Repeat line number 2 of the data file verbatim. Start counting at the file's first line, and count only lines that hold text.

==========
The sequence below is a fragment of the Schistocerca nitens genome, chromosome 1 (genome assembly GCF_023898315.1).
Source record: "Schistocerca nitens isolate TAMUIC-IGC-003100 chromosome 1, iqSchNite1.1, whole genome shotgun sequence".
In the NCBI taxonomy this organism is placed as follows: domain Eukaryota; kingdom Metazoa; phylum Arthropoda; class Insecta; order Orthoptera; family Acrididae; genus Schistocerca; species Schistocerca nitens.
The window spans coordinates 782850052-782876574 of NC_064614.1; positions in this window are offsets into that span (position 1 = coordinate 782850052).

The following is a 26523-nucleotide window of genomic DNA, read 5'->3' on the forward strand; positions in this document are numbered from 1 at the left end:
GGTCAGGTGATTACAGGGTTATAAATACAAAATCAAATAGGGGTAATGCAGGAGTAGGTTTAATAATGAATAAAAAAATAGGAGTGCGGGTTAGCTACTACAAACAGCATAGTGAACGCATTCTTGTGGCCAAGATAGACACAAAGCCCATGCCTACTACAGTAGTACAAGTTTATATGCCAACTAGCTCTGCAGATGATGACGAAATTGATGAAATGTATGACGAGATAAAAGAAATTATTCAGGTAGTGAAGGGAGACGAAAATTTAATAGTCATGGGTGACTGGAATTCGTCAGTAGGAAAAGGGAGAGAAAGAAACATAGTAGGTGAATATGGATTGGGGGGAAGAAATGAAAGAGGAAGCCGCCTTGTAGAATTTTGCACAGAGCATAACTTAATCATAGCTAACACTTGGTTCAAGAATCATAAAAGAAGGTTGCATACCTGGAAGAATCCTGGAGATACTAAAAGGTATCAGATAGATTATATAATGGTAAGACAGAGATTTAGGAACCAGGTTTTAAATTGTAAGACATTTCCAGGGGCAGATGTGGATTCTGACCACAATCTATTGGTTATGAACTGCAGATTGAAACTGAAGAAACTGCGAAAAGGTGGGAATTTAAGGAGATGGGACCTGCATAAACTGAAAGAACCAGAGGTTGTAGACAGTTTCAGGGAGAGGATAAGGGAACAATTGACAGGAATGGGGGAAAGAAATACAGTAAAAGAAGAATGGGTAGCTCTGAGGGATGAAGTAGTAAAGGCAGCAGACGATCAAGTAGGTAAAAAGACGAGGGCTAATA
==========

Source record: "Schistocerca nitens isolate TAMUIC-IGC-003100 chromosome 1, iqSchNite1.1, whole genome shotgun sequence".